As business innovation moves forward, considering the impact on the environment and new ways to move forward using technology is critical for success.
Transportation has been a bigger issue in recent years as cities grow more crowded and companies like Uber, Lyft, and more recently, electric scooters seek to help people get around faster and more efficiently while using less resources. Recent reports show this is causing a decline in public transportation riders. While roads conditions and funding for more technology are part of the reason for the change, the truth is these organizations may be in competition with too big of a giant to win.
This competition is likely to only get more fierce. As taxi-service apps get cheaper and widen their range of service, shareable bikes and scooters become more prevalent, and people’s desire for convenience and speed without the need to share it with hundreds of other passengers grow, the trajectory of public transportation appears to be on the decline. But with most people seeing app-based services and public transit alike as a means to an end, there’s an opportunity to revise the systems cities use and model them after the more popular app based services. An even broader solution is to combine the two and create a seamless experience of travelling across a city with cars, bikes, trains, and every other method all within one platform. While organizing a project of such a large scope may sound daunting, it also may be a chance for cities to revitalize the way people move through their space. As digitization and a faster moving pace of business become the norm, cities have the ability to position themselves as leaders of the future by incorporating technology into their strategy.
Conversations and concerns around climate change continue to be raised, but Carbon Engineering, a CO₂-extraction plant in Canada, is using technology and innovation to show how it can be done—at an increasingly more affordable cost. In 2011 it was estimated that one ton of removal would cost $600, while today that number has gone down to a range of $94 to $232, depending on design and economics.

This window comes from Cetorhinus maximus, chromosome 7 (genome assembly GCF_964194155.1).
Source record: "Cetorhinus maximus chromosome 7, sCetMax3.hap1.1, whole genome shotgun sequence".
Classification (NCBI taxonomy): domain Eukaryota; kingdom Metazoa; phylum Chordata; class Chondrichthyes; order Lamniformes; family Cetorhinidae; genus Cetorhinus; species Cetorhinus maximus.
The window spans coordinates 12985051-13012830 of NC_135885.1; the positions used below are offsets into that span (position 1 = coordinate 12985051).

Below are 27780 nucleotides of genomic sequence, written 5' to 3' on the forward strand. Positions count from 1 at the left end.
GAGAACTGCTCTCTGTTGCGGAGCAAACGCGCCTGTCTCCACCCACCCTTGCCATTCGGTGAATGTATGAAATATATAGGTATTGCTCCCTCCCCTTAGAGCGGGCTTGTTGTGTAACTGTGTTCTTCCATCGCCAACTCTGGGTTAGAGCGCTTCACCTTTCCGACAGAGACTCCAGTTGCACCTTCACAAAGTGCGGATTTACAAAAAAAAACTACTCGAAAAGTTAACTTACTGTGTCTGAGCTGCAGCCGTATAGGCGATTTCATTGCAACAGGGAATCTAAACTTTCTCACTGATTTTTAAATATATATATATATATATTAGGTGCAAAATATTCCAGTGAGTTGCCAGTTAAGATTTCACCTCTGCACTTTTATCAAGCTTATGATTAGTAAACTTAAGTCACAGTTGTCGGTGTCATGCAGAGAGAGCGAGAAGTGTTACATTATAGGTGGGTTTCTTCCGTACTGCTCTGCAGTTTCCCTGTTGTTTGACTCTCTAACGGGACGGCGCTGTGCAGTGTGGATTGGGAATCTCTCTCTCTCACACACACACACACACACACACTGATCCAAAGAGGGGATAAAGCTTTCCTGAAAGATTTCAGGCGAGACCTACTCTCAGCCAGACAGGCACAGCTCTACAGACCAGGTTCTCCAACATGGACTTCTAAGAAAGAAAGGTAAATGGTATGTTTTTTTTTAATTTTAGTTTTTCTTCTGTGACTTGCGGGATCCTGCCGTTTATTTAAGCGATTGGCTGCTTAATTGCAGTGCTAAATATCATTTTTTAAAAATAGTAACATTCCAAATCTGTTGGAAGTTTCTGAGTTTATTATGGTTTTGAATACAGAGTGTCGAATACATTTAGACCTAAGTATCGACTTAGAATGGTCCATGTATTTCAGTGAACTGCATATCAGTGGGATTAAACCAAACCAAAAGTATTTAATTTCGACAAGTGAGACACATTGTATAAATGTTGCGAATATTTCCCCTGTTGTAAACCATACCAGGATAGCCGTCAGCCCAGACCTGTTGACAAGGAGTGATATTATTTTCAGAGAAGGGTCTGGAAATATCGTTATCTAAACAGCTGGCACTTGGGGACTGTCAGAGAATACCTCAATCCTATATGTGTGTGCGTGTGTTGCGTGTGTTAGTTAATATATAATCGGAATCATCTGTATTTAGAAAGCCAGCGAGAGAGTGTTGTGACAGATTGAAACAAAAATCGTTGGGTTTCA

Carbon Engineering shared their research to open up the conversation around technology’s potential to have a positive impact on the environment. They continue to work on decreasing prices, expanding the possibilities of what can be done for the environment with innovation. With businesses focused on how they interact with the environment, and many companies working towards becoming carbon-neutral, Carbon Engineering is using technology to help share valuable information so that organizations can take important steps forward to make this possible.
The life of an avocado has been succinctly summarized many times on the internet: not ripe, not ripe, still not ripe, eat me now, too late. Apeel Sciences, a southern California-based company and a Concord customer, is changing that.
The company, which is now stocking some Costco locations, created a “seal” made out of plant material that slows the deterioration of the outer peel. While cost may be the first concern some consumers would bring up, the avocados cost the same as before, as the new seal drastically reduces the waste many retailers experience from the fruit going bad. Using what nature already provides is the goal of Apeel Sciences, says CEO James Rogers. With their latest Series B funding raising $33 million from Andreessen Horowitz, the company appears to be on track to continue changing how businesses distribute and deal with food and transforming how Americans eat.
As technological advances increase, the environment is a growing focus for many organizations. Younger generations have expressed their desire for many years now to work with and for socially and environmentally responsible companies, putting pressure on businesses to be more aware of how their processes and products positively impact the world.